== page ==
Birth of Twin Pandas in China Highlight Controversy Over Breeding Centers
Animal lovers around the world rejoiced at the news that on June 22nd, a female panda gave birth to twin female cubs in a breeding center in Chengdu, China after undergoing artificial insemination.
The Christian Science Monitor reports that Kelin, a 7 year-old panda, gave birth to two healthy twin cubs, the first twin pandas to be born in China in 2015. Kelin gave birth to the cubs after a long struggle with getting pregnant. As first, she refused to mate with male pandas and later was unable to get pregnant once she was open to mating.
However, not all animal lovers and conservationists are entirely pleased with the birth. Some animal experts criticize the practice of breeding pandas in captivity and especially the practice of artificial insemination, deeming the practices costly and counterproductive in that they do next to nothing to address what they feel should be the main concern for animal lovers: the human impact on the dwindling panda population. Pandas are an endangered species. There are less than 2,000 pandas left in the wild.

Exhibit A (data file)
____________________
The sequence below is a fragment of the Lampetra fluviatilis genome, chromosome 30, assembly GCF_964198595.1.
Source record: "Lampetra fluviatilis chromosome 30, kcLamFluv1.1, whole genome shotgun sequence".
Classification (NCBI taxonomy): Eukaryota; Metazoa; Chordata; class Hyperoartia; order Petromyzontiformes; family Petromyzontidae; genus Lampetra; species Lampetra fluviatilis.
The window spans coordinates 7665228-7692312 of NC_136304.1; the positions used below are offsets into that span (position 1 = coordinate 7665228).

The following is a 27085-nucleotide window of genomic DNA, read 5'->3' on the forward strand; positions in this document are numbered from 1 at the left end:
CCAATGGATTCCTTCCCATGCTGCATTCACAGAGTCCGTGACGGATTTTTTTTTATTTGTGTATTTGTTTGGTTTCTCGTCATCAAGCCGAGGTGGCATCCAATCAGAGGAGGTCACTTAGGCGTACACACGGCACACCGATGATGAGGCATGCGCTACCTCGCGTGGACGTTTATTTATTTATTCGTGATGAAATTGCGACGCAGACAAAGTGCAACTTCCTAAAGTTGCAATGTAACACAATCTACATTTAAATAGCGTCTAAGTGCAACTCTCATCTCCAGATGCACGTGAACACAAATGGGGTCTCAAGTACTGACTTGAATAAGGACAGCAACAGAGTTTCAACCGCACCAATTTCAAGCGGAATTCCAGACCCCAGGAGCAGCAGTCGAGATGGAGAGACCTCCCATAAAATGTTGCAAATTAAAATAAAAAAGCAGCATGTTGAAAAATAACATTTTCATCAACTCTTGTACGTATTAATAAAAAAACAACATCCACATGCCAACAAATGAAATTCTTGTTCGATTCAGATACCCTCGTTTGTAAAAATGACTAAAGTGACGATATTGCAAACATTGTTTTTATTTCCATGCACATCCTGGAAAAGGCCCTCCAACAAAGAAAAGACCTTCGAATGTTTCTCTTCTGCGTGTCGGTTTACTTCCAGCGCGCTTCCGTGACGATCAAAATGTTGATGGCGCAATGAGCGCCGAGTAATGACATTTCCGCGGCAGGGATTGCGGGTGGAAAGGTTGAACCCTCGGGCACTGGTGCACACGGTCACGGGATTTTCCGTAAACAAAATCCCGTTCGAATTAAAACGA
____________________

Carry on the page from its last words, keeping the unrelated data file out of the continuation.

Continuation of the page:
“I love pandas and I wish that they were in a better state in the wild,” said Mark Bekoff, an ethologist at the University of Colorado, Boulder. “I’m just not convinced that these programs work out well in terms of getting pandas out there.”
Some animal-rights activists are pleased with the conservation efforts, though, claiming that they do more good than harm in drawing attention to the panda’s plight around the world.
“Everyone is enormously excited about baby pandas because they are undeniably attractive,” said Stuart Pimm, a professor of conservation ecology at Duke University. “So by having pandas in zoos it really engages people — it really is about getting people to care, and that’s important.”
Ever since the panda population has dropped to dangerously low numbers, the Chinese government and international conservation group World Wide Fund for Nature (WWF) have partnered together to create close to 70 panda reserves that are open to the public. Currently, China and the rest of the world have about 300 giant pandas living in zoos and breeding centers.
The practice of artificial insemination isn’t exclusive to animals. Human pregnancies resulted from the practice are quite common around the world and especially in the United States where 7.4 million women, close to 12% of American women, have received infertility services such as artificial insemination in their lifetime.